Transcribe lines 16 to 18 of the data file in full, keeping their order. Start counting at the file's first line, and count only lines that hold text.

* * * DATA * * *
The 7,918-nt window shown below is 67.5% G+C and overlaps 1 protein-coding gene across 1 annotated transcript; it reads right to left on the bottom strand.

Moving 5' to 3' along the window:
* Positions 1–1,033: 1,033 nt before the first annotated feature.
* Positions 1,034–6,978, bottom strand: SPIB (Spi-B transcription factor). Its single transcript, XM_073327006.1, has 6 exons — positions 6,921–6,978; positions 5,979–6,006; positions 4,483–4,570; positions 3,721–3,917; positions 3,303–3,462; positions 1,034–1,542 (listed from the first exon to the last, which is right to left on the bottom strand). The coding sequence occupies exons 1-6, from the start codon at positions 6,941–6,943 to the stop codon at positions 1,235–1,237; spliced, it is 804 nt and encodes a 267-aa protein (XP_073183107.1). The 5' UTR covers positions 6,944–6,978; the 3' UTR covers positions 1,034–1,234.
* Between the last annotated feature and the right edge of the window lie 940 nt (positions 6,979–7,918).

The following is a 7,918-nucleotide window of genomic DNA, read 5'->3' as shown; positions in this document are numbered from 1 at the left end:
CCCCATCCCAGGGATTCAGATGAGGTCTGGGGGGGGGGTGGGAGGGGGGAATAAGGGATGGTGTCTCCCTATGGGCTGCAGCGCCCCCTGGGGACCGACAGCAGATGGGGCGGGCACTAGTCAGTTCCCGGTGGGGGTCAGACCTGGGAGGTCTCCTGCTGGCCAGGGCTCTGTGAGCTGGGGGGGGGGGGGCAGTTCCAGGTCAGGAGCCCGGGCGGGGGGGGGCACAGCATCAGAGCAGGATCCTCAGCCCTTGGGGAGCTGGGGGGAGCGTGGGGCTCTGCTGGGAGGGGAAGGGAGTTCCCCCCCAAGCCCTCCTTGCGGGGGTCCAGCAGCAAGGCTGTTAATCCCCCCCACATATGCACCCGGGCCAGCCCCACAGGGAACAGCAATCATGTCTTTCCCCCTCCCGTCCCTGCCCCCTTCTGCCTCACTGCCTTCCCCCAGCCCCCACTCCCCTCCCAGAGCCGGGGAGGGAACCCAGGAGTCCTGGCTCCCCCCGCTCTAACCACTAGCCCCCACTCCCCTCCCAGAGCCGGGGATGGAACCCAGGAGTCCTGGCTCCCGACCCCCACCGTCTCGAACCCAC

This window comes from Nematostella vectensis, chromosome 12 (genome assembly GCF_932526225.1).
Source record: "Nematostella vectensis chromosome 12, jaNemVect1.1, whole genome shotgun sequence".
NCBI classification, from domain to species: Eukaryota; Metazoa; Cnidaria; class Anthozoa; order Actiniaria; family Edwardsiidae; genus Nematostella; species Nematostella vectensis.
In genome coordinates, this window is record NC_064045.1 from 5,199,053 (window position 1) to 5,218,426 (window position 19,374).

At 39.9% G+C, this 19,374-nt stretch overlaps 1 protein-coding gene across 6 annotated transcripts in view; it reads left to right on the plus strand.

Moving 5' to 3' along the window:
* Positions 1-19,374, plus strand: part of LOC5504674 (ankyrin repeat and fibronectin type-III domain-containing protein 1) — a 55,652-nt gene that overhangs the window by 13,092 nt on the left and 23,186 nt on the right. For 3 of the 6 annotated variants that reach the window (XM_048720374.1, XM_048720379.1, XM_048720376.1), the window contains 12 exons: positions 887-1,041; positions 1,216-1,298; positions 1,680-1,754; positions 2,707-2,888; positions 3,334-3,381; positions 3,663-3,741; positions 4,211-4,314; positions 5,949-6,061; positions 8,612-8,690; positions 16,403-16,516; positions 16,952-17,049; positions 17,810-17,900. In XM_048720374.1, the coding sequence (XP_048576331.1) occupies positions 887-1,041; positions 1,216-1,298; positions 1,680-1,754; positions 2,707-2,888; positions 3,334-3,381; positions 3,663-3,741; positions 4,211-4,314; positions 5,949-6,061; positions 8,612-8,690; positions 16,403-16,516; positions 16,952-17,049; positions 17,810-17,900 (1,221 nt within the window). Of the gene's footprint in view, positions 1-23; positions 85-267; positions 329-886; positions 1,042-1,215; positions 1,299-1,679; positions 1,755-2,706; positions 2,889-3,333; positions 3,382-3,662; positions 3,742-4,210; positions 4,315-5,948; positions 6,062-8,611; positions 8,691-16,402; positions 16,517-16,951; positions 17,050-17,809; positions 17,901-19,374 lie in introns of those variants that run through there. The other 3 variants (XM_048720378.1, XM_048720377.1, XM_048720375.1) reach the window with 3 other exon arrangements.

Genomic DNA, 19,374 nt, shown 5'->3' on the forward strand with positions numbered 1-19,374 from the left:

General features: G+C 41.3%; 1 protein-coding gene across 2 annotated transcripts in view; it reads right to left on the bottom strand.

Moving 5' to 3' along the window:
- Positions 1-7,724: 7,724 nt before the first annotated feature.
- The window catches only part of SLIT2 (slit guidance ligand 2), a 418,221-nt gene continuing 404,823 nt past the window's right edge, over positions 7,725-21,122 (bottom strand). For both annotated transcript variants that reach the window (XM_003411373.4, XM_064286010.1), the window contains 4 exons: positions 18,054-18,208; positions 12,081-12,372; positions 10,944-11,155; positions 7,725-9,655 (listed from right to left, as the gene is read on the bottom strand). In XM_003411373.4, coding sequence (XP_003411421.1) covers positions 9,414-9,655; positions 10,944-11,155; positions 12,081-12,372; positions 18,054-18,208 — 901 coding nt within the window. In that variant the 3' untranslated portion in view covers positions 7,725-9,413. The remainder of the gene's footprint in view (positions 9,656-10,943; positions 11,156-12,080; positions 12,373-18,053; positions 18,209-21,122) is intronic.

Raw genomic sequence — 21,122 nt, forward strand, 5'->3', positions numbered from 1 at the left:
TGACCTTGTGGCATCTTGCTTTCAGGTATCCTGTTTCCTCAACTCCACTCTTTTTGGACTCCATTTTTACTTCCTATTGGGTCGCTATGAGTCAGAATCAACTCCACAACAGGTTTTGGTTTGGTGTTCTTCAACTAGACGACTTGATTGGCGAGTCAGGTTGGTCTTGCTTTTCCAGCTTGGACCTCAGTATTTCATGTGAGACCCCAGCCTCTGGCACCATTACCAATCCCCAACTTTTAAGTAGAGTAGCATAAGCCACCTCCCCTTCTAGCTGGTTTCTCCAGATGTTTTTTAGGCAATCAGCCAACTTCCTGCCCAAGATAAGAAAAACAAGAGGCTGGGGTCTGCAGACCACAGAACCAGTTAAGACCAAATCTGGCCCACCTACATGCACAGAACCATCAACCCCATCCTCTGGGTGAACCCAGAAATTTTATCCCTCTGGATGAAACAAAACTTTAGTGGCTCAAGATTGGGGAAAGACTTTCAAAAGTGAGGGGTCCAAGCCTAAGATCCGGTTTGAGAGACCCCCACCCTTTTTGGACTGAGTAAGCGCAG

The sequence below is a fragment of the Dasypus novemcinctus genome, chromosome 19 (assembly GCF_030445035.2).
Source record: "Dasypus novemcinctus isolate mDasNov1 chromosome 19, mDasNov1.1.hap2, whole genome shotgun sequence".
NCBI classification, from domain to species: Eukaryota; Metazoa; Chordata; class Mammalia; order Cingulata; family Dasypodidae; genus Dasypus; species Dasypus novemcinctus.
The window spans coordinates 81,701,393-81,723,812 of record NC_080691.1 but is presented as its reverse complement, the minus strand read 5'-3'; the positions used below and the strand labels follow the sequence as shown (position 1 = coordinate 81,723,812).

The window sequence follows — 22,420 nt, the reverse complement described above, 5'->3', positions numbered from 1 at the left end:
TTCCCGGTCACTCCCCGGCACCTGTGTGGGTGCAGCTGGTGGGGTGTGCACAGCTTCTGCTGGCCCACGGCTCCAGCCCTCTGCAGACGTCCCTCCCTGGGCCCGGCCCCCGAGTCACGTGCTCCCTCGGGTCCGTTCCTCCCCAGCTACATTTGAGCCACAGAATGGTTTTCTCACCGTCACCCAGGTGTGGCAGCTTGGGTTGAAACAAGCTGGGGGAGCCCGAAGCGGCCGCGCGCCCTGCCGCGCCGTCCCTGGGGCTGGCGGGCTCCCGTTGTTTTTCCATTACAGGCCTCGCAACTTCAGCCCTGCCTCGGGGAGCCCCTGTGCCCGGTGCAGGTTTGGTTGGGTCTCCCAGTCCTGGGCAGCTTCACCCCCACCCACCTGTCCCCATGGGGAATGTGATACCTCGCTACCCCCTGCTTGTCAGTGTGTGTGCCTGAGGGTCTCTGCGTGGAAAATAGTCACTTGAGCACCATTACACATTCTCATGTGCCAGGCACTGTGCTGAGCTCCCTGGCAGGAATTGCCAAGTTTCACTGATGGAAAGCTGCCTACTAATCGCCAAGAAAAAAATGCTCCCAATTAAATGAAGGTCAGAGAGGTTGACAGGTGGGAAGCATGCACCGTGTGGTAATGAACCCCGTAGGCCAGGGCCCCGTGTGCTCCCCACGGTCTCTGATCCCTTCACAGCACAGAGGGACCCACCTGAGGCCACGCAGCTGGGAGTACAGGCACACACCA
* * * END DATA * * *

General features: G+C 41.3%; 1 protein-coding gene across 2 annotated transcripts in view; it reads right to left on the bottom strand.

Moving 5' to 3' along the window:
- Positions 1-7,724: 7,724 nt before the first annotated feature.